And then yesterday. Oh gosh. I won’t go into details as it’s not appropriate but our ward suffered a terrible tragedy. I called up the former Relief Society President who is on a much-needed vacation and just wailed, “helllllllppppp!” We talked for a while and she gave me a lot of good advice. And then ended with, “this is pretty much the worst thing that could happen. So from here on out things will only get better for you!”

Super.

Why am I telling you this? One, if you are a praying person please pray for me. I am not the sweet and huggy type of woman usually called to be the RS Pres. Please pray that I don’t screw this up too badly.

Secondly, I’m not sure how blogging is going to fit into all of this. My spare time will be a little iffy. Hopefully this will help me to squander my time less and I’ll actually be disciplined for once and blog more.Β  Maybe I’ll keep blogging and give up entirely on housecleaning. Now that’s a brilliant solution!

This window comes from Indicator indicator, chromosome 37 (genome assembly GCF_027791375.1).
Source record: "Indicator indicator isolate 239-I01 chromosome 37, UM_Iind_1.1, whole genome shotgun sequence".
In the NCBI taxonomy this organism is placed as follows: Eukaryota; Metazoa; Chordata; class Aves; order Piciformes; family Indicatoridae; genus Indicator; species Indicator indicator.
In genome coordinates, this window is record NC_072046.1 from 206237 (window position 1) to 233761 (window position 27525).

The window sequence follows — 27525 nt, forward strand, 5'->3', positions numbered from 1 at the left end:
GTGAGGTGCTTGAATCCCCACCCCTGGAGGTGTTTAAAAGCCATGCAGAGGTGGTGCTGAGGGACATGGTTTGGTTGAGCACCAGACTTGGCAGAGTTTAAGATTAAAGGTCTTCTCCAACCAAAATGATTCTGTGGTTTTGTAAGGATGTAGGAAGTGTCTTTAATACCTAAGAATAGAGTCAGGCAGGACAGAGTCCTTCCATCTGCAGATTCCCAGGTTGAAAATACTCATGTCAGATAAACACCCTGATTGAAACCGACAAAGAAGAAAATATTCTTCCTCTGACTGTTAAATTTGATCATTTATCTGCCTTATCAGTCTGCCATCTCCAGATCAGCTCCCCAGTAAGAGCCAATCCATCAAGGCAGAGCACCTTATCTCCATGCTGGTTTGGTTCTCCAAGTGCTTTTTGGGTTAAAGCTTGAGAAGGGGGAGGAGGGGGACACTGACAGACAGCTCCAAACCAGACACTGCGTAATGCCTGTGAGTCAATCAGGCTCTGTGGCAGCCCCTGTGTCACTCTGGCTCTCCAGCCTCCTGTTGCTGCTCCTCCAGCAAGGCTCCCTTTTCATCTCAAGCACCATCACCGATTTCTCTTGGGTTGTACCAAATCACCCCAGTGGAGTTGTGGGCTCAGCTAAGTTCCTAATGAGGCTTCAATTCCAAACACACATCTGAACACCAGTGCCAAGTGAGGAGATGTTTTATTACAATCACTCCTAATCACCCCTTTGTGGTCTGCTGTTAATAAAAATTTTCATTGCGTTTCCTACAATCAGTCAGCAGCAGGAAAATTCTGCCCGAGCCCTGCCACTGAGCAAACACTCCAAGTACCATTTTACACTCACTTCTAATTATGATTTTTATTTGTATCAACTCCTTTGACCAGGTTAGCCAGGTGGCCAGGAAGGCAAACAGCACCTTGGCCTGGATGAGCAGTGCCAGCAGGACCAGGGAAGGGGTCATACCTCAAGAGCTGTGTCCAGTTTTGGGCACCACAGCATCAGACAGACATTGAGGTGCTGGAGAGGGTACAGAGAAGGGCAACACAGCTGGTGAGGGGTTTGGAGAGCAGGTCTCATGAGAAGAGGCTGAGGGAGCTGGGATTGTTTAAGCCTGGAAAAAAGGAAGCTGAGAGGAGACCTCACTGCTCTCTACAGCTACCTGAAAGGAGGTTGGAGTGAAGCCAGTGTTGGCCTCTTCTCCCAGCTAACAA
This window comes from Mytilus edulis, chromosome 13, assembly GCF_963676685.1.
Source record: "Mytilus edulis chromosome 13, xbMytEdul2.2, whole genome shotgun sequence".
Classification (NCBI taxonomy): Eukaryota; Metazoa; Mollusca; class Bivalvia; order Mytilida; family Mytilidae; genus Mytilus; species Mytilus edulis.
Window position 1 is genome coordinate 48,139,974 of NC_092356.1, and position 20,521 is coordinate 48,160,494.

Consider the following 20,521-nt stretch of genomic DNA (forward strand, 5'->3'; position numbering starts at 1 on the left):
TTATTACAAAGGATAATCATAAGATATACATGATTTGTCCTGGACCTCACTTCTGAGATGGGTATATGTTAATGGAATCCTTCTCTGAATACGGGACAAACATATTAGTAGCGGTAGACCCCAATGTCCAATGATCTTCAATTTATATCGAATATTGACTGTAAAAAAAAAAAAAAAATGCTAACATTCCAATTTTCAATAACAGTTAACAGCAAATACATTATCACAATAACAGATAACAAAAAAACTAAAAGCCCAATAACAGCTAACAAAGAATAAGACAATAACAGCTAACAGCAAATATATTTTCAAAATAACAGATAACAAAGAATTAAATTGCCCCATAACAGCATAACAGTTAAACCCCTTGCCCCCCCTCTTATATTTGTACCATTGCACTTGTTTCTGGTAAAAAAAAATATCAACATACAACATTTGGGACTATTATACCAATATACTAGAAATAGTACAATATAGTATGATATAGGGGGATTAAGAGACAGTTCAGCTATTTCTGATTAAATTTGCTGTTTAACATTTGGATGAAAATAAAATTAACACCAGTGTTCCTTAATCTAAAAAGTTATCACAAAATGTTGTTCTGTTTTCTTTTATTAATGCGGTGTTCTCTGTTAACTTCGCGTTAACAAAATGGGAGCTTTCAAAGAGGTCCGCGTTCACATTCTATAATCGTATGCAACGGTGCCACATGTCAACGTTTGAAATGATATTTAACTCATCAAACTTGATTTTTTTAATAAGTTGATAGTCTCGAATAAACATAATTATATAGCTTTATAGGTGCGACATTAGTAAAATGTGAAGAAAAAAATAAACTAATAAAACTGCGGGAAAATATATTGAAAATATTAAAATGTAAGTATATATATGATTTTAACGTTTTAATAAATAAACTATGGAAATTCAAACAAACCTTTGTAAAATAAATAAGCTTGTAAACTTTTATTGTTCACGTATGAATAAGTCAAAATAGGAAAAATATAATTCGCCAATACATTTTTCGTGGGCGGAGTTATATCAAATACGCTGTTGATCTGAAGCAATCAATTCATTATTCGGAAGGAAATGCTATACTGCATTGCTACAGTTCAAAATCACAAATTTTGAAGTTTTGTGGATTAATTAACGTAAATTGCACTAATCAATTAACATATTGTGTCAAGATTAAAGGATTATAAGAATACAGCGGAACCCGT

Either way, you can be sure I’m going to nag you a lot about being good! (Nah, I won’t. But since we’re at it, how is your 3-month supply coming along?)

| Filed under Church, I'm Not So Great

23 thoughts on “Madam President

  1. Congratulations!!! I hope you still have time for blogging, movies and toilet flappers. πŸ™‚ RSP is pretty important stuff and now you may turn into one of those serious ladies. Best wishes managing it all, you’ll be great.

  2. One of my good friends became R.S. Pres this past year and within the first week there was a murder in her ward, and then not to long after her secretary’s husband got put in jail and will possibly be deported, and her 1st counselor didn’t like her and was super mean and asked to be released. Oh, and the Bishop is very micro-managing and wants specific details like what they are eating at enrichment and what the speakers are speaking on-with details. Oi. I should give you her email so you can commiserate.

    So mostly–good luck with that.